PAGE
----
Top Disease Expert Repeatedly Checks People Comparing Coronavirus To The Flu

Dr. Anthony Fauci dropped hard facts on Sean Hannity, lawmakers and the president.

The nation’s leading infectious diseases expert, Dr. Anthony Fauci, has urged Americans to take the coronavirus outbreak very seriously, repeatedly setting people straight for suggesting COVID-19 is less lethal than the seasonal flu.

Fauci, the director of the National Institute of Allergy and Infectious Diseases and a member of the White House coronavirus task force, did not mince words during an appearance on Fox News’s “Hannity” on Tuesday night, and gave stark and sobering testimony before House Oversight Committee lawmakers the following day, contradicting several White House talking points.

Host Sean Hannity, who has downplayed the seriousness of the virus and blamed those highlighting its severity as attempting to crush President Donald Trump’s reelection efforts, was dealt some harsh facts by Fauci during their interview.

“So this virus is impacting people with compromised immune systems, underlying other medical conditions are the most vulnerable. What about the other 99%? If people got the virus ― worst-case scenario ― how dangerous is it to them, compared maybe to the regular virus, regular flu?” Hannity asked his guest.

Though 80% of the people infected would get sick but recover, about 15% would experience a significantly higher mortality rate, Fauci said, citing data from China and South Korea.

He added: “But Sean, to make sure your viewers get an accurate idea about what goes on, you mentioned seasonal flu. The mortality for seasonal flu is 0.1 [percent]. The mortality for this is about 2, 2½ percent. It’s probably lower than that, it’s probably closer to 1. But even if it’s 1, it’s 10 times more lethal than the seasonal flu. You’ve got to make sure that people understand that.”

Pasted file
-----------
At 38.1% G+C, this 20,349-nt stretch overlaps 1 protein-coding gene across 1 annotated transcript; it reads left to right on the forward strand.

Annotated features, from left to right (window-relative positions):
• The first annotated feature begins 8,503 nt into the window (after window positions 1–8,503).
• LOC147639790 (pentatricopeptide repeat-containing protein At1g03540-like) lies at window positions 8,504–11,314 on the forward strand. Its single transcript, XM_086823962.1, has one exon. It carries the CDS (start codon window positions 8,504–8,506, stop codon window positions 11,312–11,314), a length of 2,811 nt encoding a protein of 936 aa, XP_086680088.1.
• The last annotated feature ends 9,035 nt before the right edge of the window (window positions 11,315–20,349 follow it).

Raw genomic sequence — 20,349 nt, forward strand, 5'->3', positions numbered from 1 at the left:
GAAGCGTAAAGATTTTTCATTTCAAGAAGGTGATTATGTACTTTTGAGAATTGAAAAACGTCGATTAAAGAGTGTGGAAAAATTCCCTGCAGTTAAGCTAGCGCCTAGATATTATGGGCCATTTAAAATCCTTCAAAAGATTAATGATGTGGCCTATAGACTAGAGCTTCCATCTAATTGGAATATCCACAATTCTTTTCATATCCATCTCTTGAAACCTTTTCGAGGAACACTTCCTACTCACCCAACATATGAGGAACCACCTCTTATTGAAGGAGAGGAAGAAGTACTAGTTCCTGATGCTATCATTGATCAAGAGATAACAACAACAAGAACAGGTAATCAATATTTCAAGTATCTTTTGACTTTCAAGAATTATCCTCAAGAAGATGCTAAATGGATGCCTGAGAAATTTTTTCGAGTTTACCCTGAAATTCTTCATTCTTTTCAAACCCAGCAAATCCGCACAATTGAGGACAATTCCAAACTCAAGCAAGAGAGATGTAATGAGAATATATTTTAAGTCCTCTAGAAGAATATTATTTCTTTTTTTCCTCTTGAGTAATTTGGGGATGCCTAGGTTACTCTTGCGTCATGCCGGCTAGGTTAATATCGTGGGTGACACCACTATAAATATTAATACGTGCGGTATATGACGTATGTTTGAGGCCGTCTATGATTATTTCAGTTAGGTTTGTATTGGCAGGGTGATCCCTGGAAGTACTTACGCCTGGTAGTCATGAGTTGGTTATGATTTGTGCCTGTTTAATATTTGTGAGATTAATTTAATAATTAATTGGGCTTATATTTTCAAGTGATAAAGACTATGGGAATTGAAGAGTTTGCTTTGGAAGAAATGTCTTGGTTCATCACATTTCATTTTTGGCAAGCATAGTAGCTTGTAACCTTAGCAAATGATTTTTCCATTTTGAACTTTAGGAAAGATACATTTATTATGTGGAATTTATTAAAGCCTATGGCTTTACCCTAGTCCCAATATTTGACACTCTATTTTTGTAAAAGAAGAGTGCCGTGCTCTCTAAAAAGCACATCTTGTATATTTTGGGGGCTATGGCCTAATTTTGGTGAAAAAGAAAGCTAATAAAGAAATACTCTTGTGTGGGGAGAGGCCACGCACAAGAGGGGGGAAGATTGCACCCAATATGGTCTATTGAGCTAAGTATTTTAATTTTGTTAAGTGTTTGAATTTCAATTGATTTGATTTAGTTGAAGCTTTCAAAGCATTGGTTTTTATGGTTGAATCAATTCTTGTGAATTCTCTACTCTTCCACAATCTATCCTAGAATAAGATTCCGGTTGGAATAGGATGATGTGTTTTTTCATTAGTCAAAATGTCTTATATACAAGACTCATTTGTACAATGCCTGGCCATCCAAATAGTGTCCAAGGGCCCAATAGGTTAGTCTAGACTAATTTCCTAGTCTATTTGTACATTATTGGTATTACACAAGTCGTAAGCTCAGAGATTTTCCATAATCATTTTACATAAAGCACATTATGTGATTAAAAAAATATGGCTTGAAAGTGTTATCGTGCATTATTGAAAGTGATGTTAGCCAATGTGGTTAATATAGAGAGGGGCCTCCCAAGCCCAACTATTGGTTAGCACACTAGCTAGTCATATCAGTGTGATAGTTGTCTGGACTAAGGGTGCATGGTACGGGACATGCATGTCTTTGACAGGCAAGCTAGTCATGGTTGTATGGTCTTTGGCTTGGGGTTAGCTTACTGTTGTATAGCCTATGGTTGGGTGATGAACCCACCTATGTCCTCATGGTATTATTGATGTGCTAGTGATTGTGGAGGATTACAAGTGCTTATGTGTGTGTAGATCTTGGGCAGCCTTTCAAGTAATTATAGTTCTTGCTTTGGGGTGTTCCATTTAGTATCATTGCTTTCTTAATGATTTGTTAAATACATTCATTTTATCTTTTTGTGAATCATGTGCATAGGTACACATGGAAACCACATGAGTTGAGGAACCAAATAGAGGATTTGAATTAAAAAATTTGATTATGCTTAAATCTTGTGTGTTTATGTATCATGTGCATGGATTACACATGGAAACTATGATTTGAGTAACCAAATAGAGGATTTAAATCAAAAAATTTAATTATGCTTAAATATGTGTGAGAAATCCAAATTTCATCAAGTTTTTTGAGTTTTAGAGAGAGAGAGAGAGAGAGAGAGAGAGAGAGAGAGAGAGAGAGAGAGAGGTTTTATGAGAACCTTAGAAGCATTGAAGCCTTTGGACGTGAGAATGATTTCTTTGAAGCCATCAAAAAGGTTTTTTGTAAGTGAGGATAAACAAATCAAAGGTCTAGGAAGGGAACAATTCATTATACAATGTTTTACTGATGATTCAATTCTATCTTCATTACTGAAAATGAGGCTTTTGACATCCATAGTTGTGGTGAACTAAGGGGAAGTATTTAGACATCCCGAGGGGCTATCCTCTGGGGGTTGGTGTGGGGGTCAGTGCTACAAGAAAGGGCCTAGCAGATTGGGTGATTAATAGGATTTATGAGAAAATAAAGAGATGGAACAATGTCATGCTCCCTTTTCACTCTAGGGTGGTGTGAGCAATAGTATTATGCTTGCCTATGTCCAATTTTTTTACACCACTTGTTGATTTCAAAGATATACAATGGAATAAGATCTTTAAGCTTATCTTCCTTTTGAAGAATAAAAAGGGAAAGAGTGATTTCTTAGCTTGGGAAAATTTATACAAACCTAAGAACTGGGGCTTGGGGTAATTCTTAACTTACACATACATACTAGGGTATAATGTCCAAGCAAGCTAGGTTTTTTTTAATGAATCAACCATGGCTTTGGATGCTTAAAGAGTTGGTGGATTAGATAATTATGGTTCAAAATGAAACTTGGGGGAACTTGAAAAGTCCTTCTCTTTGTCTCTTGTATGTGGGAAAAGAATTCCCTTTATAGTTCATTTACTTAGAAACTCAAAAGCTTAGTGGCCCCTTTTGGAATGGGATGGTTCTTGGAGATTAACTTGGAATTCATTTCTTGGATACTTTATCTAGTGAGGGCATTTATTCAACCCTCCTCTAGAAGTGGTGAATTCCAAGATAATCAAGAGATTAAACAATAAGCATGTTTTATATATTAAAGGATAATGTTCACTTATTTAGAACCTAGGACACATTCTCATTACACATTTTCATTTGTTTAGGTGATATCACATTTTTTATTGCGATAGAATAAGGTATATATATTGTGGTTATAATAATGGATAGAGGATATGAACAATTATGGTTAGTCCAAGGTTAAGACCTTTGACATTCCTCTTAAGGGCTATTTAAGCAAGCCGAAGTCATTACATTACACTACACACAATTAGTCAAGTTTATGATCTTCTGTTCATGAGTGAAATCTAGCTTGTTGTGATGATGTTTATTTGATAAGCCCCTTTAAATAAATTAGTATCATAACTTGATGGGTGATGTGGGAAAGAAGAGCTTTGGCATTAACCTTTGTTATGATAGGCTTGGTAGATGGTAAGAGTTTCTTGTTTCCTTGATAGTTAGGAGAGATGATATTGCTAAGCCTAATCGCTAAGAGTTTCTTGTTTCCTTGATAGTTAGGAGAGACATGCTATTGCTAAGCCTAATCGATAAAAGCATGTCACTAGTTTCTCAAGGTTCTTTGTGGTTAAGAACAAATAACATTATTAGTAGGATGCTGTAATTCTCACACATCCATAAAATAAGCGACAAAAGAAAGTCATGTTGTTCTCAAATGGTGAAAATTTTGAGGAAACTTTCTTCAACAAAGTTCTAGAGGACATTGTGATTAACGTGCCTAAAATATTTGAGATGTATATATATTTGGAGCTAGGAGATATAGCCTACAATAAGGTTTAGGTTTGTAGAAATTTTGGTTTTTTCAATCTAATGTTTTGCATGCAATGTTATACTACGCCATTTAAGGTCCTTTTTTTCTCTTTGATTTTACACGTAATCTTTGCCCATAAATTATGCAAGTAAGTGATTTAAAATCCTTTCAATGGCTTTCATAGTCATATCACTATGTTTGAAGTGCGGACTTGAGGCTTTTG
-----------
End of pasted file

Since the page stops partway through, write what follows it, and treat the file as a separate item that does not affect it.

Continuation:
Fauci reiterated this information Wednesday before House lawmakers in response to a question from Rep. Michael Cloud (R-Texas).

The congressman asked Fauci to compare COVID-19 to other infectious disease outbreaks, such as SARS and the H1N1 influenza (swine flu), suggesting that it was important to find a balance between a proactive response and “instigating overreaction.”

Fauci explained that SARS, also a strain of coronavirus, infected about 8,000 people and killed 775 over the course of roughly a year.

“In the 2½ months that we’ve had this coronavirus, as you know, we now have multiple multiples of that.... So it clearly is not as lethal, but it certainly spreads better.”

The latest World Health Organization data states that there are more than 118,000 confirmed cases of coronavirus and 4,292 deaths since the virus strain was first reported in late 2019.

Factoring for the cases that are minimally symptomatic, or asymptomatic, Fauci estimated the mortality rate from COVID-19 to be 1% ― “which means it is 10 times more lethal than the seasonal flu,” he said.

“But less lethal than N1H1?” Cloud asked.

“No. Absolutely not... The 2009 pandemic of H1N1 was even less lethal than the regular seasonal flu.”

Trump, too, has tried to draw comparisons between COVID-19 and the seasonal flu in an attempt to soften the death toll from the novel coronavirus, tweeting this week that thousands die of influenza each year while only 22 had died from the current outbreak. As of Wednesday, the U.S. has had more than 1,200 confirmed cases and 37 deaths, more than double the number of confirmed cases since Trump’s tweet.

Experts have reiterated that it is unwise to make comparisons between the two viruses and that, although they may present similar symptoms in milder cases, the novel coronavirus does not have a treatment or vaccine.

Last week, Fauci made headlines when he corrected Trump’s claim that a vaccine could be ready in mere months, advising the president that it will likely take at least a year.

He again delivered information contrary to Trump’s talking points Wednesday, urging “aggressive containment and mitigation.” The president had repeatedly praised his administration’s response and underplayed the dangerousness of the outbreak.

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